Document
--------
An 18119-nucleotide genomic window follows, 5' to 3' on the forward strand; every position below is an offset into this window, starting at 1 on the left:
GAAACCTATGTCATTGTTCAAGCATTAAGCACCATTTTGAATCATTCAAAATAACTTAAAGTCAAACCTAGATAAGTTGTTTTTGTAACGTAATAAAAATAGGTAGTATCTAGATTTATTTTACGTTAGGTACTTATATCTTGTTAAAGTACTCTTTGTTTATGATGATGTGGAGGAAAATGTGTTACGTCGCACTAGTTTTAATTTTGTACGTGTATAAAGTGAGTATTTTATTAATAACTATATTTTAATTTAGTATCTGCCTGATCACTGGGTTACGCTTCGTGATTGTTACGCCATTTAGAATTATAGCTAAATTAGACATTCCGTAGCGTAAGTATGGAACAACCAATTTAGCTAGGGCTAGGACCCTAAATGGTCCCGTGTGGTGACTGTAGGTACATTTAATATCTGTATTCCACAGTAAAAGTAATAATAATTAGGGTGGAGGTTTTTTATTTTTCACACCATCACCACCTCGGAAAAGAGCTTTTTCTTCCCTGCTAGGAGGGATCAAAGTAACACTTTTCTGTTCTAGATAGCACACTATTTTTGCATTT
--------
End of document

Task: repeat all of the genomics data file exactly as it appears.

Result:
An 18119-nucleotide genomic window follows, 5' to 3' on the forward strand; every position below is an offset into this window, starting at 1 on the left:
GAAACCTATGTCATTGTTCAAGCATTAAGCACCATTTTGAATCATTCAAAATAACTTAAAGTCAAACCTAGATAAGTTGTTTTTGTAACGTAATAAAAATAGGTAGTATCTAGATTTATTTTACGTTAGGTACTTATATCTTGTTAAAGTACTCTTTGTTTATGATGATGTGGAGGAAAATGTGTTACGTCGCACTAGTTTTAATTTTGTACGTGTATAAAGTGAGTATTTTATTAATAACTATATTTTAATTTAGTATCTGCCTGATCACTGGGTTACGCTTCGTGATTGTTACGCCATTTAGAATTATAGCTAAATTAGACATTCCGTAGCGTAAGTATGGAACAACCAATTTAGCTAGGGCTAGGACCCTAAATGGTCCCGTGTGGTGACTGTAGGTACATTTAATATCTGTATTCCACAGTAAAAGTAATAATAATTAGGGTGGAGGTTTTTTATTTTTCACACCATCACCACCTCGGAAAAGAGCTTTTTCTTCCCTGCTAGGAGGGATCAAAGTAACACTTTTCTGTTCTAGATAGCACACTATTTTTGCATTT